LA city council votes to create unarmed crisis response team

The city will now begin the process of creating a team to handle nonviolent calls currently handled by police


By Suzie Ziegler 

LOS ANGELES — In a unanimous vote Wednesday, the Los Angeles City Council decided to make policy changes to the police department’s response to nonviolent calls for service. This includes creating an unarmed crisis response team for nonviolent calls, according to FOX 11

The city will now seek a partnership with a nonprofit organization to help implement the pilot program. The city will also look for recommendations from relevant departments to create the new set of employees responsible for the nonviolent calls currently handled by police, reported FOX 11. 

In this June 2, 2020, file photo, demonstrators kneel in front of LAPD headquarters during a protest in Los Angeles over the death of George Floyd. (AP Photo/Mark J. Terrill, File)
In this June 2, 2020, file photo, demonstrators kneel in front of LAPD headquarters during a protest in Los Angeles over the death of George Floyd. (AP Photo/Mark J. Terrill, File)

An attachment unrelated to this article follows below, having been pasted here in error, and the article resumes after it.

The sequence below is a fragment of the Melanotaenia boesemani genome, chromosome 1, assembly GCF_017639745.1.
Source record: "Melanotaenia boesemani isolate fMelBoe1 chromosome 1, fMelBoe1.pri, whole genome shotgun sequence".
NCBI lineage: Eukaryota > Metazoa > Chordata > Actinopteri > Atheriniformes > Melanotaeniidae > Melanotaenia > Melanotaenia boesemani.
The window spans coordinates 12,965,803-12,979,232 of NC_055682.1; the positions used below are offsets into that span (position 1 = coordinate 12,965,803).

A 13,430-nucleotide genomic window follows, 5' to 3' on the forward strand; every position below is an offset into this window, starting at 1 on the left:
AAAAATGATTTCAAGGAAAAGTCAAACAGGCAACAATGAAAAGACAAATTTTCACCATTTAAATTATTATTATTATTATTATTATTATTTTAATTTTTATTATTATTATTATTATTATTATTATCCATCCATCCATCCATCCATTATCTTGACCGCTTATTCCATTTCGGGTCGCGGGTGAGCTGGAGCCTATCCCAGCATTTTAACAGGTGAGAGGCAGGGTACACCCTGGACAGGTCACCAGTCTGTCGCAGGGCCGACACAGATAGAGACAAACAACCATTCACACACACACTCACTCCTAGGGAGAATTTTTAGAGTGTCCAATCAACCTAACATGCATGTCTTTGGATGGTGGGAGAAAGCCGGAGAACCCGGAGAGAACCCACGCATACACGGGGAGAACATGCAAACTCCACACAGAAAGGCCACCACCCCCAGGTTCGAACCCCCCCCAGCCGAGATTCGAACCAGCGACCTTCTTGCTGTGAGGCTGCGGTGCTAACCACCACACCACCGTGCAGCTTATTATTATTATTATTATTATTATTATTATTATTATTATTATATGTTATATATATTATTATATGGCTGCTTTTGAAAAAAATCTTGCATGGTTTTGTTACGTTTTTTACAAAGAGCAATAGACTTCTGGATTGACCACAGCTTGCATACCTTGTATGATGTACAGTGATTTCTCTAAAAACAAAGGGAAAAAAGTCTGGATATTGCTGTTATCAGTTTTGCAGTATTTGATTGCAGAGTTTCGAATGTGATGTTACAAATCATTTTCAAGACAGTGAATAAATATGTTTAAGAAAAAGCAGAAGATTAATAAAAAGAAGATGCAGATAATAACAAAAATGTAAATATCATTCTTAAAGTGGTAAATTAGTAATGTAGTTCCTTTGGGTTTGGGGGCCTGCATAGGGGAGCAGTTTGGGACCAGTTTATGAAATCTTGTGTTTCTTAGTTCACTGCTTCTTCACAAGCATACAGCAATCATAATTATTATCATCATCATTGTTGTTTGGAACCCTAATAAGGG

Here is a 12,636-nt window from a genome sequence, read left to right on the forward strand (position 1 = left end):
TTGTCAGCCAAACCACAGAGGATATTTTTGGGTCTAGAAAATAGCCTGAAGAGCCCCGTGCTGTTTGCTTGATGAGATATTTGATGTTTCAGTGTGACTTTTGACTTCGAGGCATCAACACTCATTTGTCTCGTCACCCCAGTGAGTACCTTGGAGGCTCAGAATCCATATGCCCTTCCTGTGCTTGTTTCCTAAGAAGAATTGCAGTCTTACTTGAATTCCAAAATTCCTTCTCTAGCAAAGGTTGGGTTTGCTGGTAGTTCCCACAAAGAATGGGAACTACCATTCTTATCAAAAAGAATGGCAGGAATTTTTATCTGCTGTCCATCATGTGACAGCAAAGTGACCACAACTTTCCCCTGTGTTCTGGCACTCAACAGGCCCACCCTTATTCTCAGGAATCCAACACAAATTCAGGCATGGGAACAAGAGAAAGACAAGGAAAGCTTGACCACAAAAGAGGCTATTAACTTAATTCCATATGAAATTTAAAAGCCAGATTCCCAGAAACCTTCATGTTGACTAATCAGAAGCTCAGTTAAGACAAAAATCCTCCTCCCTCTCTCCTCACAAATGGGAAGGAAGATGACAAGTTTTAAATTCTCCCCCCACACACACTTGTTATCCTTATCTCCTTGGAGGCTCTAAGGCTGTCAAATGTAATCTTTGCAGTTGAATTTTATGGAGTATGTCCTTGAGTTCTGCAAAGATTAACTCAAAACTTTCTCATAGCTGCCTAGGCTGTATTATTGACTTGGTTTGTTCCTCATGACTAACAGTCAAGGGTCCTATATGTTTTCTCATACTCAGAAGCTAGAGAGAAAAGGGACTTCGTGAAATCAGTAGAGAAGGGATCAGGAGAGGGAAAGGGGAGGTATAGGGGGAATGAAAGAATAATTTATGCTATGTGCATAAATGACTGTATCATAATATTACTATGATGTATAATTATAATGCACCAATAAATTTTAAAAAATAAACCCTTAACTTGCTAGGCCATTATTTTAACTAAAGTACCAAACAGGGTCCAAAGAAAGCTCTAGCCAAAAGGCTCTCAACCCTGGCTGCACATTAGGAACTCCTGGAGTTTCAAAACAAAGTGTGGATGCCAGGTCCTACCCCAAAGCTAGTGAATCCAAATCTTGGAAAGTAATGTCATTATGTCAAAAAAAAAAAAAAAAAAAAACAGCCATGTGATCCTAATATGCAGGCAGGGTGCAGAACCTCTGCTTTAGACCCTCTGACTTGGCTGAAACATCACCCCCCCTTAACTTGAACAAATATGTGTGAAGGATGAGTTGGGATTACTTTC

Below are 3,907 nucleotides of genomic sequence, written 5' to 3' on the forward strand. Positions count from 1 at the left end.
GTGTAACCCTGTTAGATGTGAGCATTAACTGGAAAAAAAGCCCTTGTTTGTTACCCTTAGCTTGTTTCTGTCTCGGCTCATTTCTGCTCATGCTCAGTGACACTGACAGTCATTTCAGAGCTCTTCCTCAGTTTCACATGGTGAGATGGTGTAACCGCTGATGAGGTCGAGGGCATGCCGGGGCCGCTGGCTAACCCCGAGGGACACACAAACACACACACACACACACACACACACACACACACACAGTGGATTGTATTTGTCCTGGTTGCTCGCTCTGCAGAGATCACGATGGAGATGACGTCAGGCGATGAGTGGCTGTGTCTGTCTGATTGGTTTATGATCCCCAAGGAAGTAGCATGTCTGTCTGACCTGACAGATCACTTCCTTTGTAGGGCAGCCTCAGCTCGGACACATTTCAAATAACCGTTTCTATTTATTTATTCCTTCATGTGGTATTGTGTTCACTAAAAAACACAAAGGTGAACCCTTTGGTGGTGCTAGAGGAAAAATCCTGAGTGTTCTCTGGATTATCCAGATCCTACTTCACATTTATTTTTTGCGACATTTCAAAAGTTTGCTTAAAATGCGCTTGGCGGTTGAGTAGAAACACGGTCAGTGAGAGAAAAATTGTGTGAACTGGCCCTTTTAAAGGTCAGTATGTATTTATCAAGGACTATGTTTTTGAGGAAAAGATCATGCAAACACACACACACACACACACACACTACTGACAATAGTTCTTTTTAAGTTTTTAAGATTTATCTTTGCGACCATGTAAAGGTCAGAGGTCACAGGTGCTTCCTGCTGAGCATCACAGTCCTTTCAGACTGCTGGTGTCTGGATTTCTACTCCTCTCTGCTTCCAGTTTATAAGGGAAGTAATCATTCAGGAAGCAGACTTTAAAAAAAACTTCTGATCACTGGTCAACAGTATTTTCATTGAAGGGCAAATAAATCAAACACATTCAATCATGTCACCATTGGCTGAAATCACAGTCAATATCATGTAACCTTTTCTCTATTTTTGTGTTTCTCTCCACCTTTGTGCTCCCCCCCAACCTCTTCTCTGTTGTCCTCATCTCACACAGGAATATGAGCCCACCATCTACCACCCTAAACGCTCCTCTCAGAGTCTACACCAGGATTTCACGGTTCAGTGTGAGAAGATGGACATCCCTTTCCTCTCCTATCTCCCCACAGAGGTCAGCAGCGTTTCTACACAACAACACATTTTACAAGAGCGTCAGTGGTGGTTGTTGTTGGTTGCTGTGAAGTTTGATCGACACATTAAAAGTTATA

"Today marks a seminal moment in our City’s history in our efforts to reimagine public safety," said Council President Nury Martinez in a press release. "Through this unarmed response pilot for non-violent calls, we will help Angelenos get the mental health and other support services they need from trained professionals. We will also free up police officers to do the work they are trained to do. Ultimately, this will also allow us to provide our Black and Brown communities with the resources they deserve." 

The council modeled some of its recommended changes after an existing program in Oregon, according to FOX 11. That program requires contracted service providers and specialists to respond to non-violent calls who can be selectively dispatched by 911 operators. 

A press release recommends the unarmed team be dispatched to calls including mental health, substance abuse, suicide threats, behavioral distress, conflict resolution and welfare checks.

NEXT: Lessons learned from implementing a co-response police-mental health team

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